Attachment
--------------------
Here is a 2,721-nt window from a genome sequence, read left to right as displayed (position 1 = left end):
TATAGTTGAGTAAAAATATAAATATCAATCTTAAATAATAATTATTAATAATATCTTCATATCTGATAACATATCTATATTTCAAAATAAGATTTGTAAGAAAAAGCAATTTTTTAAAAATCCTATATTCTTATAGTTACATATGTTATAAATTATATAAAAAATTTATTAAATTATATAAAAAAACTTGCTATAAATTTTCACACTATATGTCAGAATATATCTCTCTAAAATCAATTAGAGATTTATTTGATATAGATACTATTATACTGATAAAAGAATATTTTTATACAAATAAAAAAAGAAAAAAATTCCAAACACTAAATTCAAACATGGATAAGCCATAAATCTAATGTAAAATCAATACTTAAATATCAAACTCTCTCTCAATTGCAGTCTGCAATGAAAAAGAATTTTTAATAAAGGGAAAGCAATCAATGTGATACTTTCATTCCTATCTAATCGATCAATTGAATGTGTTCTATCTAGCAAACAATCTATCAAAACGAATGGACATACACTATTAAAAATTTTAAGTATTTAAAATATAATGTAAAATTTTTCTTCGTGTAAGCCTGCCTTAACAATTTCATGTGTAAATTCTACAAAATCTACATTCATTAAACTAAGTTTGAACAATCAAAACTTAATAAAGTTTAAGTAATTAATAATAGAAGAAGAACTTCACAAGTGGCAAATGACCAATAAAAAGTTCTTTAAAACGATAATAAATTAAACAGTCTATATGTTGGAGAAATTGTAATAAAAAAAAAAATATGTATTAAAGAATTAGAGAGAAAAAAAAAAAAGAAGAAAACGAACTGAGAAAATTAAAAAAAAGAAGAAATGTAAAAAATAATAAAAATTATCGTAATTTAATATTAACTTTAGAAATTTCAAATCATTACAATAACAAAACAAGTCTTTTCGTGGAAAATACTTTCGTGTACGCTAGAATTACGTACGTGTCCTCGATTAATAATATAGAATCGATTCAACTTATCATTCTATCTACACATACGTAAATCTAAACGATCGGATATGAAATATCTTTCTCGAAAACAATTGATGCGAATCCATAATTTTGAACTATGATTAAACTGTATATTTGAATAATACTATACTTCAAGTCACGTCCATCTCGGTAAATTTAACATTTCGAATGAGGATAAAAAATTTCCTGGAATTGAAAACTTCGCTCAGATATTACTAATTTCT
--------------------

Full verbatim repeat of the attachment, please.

Here is a 2,721-nt window from a genome sequence, read left to right as displayed (position 1 = left end):
TATAGTTGAGTAAAAATATAAATATCAATCTTAAATAATAATTATTAATAATATCTTCATATCTGATAACATATCTATATTTCAAAATAAGATTTGTAAGAAAAAGCAATTTTTTAAAAATCCTATATTCTTATAGTTACATATGTTATAAATTATATAAAAAATTTATTAAATTATATAAAAAAACTTGCTATAAATTTTCACACTATATGTCAGAATATATCTCTCTAAAATCAATTAGAGATTTATTTGATATAGATACTATTATACTGATAAAAGAATATTTTTATACAAATAAAAAAAGAAAAAAATTCCAAACACTAAATTCAAACATGGATAAGCCATAAATCTAATGTAAAATCAATACTTAAATATCAAACTCTCTCTCAATTGCAGTCTGCAATGAAAAAGAATTTTTAATAAAGGGAAAGCAATCAATGTGATACTTTCATTCCTATCTAATCGATCAATTGAATGTGTTCTATCTAGCAAACAATCTATCAAAACGAATGGACATACACTATTAAAAATTTTAAGTATTTAAAATATAATGTAAAATTTTTCTTCGTGTAAGCCTGCCTTAACAATTTCATGTGTAAATTCTACAAAATCTACATTCATTAAACTAAGTTTGAACAATCAAAACTTAATAAAGTTTAAGTAATTAATAATAGAAGAAGAACTTCACAAGTGGCAAATGACCAATAAAAAGTTCTTTAAAACGATAATAAATTAAACAGTCTATATGTTGGAGAAATTGTAATAAAAAAAAAAATATGTATTAAAGAATTAGAGAGAAAAAAAAAAAAGAAGAAAACGAACTGAGAAAATTAAAAAAAAGAAGAAATGTAAAAAATAATAAAAATTATCGTAATTTAATATTAACTTTAGAAATTTCAAATCATTACAATAACAAAACAAGTCTTTTCGTGGAAAATACTTTCGTGTACGCTAGAATTACGTACGTGTCCTCGATTAATAATATAGAATCGATTCAACTTATCATTCTATCTACACATACGTAAATCTAAACGATCGGATATGAAATATCTTTCTCGAAAACAATTGATGCGAATCCATAATTTTGAACTATGATTAAACTGTATATTTGAATAATACTATACTTCAAGTCACGTCCATCTCGGTAAATTTAACATTTCGAATGAGGATAAAAAATTTCCTGGAATTGAAAACTTCGCTCAGATATTACTAATTTCT